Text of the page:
Ban Khor Sign Language


A language of Thailand

Alternate Names
BKSL, Pasa Kidd

400 (Nonaka 2009), all users. Conservative estimate: 15%–25% of the village signs to some extent. L1 users: 16 deaf users, plus an unknown number of hearing L1 users.


Lampang province: Ban Khor village.

Language Maps
Language Status

6a (Vigorous).


None known. Not related to Thai Sign Language [tsq] or original sign languages of Thailand such as Chiangmai Sign Language [csd]. Other villages with high incidence of deafness are also reported in rural Thailand: Huay Hai, Plaa Pag, and Na Sai (Nonaka 2004).

Language Use

Used by all. Positive attitudes. Many also use Nyaw [nyw], especially hearing individuals (Nonaka 2009). Many also use Thai Sign Language [tsq], especially deaf children, who learn it at residential deaf schools.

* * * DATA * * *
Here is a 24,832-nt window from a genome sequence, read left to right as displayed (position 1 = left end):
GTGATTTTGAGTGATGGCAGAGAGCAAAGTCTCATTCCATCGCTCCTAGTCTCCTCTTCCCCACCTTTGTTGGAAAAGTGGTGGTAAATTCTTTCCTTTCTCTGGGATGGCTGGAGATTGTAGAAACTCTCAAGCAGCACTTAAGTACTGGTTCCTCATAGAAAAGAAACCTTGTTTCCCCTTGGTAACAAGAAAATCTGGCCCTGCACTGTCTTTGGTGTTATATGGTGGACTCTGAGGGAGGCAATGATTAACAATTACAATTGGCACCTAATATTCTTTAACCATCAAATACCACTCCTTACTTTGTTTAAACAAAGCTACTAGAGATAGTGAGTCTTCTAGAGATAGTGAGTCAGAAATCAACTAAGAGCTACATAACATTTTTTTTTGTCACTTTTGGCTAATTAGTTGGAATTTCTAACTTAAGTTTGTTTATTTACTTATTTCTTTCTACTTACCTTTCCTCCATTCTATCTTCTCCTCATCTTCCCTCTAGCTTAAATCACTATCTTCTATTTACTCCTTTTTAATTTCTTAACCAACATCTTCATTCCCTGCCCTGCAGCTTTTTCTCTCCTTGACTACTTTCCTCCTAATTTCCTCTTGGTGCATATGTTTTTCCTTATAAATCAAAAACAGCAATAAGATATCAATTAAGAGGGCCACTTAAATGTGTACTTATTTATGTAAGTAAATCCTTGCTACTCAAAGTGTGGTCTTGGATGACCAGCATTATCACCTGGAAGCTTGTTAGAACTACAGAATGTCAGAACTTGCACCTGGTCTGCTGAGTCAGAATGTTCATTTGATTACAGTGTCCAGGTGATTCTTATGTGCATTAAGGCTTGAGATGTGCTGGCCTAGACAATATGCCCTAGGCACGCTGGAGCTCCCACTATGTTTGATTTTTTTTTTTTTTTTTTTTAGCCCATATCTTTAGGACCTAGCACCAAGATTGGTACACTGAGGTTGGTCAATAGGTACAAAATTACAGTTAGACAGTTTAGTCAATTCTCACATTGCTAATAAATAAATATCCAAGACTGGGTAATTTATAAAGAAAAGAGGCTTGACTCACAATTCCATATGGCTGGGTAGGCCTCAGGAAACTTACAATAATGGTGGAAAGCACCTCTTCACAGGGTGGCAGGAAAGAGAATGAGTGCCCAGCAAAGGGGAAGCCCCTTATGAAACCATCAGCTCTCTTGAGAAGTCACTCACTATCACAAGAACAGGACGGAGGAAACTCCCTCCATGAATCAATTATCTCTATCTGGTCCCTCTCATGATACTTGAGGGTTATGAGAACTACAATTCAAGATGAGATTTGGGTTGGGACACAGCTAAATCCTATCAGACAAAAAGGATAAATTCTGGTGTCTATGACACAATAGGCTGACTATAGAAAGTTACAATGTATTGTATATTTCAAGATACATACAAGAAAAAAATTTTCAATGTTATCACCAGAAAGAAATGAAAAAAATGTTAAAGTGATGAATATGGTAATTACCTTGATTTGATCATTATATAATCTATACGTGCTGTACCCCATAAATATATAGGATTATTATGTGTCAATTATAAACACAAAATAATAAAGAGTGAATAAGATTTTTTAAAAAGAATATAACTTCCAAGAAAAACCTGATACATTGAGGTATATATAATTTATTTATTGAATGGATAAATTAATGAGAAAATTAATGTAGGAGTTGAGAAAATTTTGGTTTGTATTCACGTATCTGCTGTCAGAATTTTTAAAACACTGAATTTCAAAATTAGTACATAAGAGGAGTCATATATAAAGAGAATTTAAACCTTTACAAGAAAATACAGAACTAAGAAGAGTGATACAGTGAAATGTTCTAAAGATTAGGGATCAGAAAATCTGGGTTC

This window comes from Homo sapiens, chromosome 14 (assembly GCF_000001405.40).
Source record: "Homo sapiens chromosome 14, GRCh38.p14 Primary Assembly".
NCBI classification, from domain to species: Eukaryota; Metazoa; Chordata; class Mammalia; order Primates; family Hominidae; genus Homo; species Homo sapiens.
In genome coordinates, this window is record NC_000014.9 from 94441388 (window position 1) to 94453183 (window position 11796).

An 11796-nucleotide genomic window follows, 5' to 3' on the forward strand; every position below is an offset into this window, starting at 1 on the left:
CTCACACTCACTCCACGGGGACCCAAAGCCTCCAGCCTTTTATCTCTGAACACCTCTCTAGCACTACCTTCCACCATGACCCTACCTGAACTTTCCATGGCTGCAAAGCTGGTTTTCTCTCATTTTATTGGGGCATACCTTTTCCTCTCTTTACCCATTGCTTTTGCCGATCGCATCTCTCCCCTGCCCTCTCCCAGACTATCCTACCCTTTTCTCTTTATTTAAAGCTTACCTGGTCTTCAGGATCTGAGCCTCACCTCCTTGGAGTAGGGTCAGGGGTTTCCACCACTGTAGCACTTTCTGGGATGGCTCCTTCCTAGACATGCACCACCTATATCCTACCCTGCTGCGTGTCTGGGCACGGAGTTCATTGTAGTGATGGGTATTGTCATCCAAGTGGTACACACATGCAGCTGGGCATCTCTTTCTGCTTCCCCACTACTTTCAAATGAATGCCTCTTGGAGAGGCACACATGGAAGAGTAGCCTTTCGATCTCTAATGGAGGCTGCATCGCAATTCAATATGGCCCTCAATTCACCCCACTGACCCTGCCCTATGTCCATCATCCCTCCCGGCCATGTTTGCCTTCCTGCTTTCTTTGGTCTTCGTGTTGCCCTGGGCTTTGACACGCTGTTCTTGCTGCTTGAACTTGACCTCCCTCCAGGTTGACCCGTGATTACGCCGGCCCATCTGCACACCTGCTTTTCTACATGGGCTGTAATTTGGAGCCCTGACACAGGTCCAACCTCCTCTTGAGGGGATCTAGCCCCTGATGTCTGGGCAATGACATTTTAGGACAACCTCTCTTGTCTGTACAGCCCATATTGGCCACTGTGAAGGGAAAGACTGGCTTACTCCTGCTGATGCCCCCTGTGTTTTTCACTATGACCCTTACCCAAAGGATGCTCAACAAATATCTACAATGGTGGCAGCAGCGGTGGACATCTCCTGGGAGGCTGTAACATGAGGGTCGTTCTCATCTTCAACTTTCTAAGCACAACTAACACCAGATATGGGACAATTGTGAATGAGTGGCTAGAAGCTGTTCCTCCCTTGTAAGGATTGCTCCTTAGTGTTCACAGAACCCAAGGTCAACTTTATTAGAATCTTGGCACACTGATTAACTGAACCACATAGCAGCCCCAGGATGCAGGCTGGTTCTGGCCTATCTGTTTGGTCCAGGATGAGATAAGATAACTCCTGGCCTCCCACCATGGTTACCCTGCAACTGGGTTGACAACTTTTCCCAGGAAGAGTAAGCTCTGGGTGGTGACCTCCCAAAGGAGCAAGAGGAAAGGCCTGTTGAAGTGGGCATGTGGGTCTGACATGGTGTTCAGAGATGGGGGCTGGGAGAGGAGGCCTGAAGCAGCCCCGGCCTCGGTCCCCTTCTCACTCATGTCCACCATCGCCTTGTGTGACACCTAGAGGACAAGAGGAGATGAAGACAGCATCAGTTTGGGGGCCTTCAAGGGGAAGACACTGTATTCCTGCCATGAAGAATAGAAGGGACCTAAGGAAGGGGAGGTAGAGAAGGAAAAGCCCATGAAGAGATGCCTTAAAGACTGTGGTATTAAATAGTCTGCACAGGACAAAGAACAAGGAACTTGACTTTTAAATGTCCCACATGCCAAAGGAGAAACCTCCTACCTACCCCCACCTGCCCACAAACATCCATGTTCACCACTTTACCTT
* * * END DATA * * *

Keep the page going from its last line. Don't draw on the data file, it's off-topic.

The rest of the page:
Unwritten documents [Zxxx].

Other Comments

Originated in the 1930s (Nonaka 2009). Since 2000, deaf villagers have increasing contact with Thai Sign Language [tsq] and the national Deaf community, with frequent borrowing in all lexical domains and some code-switching. Hearing signers have less incentive to learn Thai SL and so are a conservative force slowing down the shift from BKSL to Thai SL (Nonaka 2012).

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